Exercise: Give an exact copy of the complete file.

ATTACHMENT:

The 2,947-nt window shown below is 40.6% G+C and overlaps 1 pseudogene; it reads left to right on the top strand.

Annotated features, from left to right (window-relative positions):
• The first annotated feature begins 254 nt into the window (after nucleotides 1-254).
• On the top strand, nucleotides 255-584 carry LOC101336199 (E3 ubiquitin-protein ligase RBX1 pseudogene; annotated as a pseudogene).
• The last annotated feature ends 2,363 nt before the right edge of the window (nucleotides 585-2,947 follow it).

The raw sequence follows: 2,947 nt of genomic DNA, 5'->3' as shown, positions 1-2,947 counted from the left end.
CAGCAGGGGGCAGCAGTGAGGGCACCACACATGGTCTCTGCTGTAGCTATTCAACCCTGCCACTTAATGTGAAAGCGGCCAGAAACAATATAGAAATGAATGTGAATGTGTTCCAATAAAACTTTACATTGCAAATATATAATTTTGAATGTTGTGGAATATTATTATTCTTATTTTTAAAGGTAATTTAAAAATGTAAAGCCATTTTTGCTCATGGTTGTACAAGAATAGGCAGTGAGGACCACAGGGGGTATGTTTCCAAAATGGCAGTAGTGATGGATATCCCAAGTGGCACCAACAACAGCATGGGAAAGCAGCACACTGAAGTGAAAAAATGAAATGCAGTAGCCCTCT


The 2,947-nt window shown below is 40.6% G+C and overlaps 1 pseudogene; it reads left to right on the top strand.

Annotated features, from left to right (window-relative positions):
• The first annotated feature begins 254 nt into the window (after nucleotides 1-254).
• On the top strand, nucleotides 255-584 carry LOC101336199 (E3 ubiquitin-protein ligase RBX1 pseudogene; annotated as a pseudogene).
• The last annotated feature ends 2,363 nt before the right edge of the window (nucleotides 585-2,947 follow it).

The raw sequence follows: 2,947 nt of genomic DNA, 5'->3' as shown, positions 1-2,947 counted from the left end.
CAGCAGGGGGCAGCAGTGAGGGCACCACACATGGTCTCTGCTGTAGCTATTCAACCCTGCCACTTAATGTGAAAGCGGCCAGAAACAATATAGAAATGAATGTGAATGTGTTCCAATAAAACTTTACATTGCAAATATATAATTTTGAATGTTGTGGAATATTATTATTCTTATTTTTAAAGGTAATTTAAAAATGTAAAGCCATTTTTGCTCATGGTTGTACAAGAATAGGCAGTGAGGACCACAGGGGGTATGTTTCCAAAATGGCAGTAGTGATGGATATCCCAAGTGGCACCAACAACAGCATGGGAAAGCAGCACACTGAAGTGAAAAAATGAAATGCAGTAGCCCTCT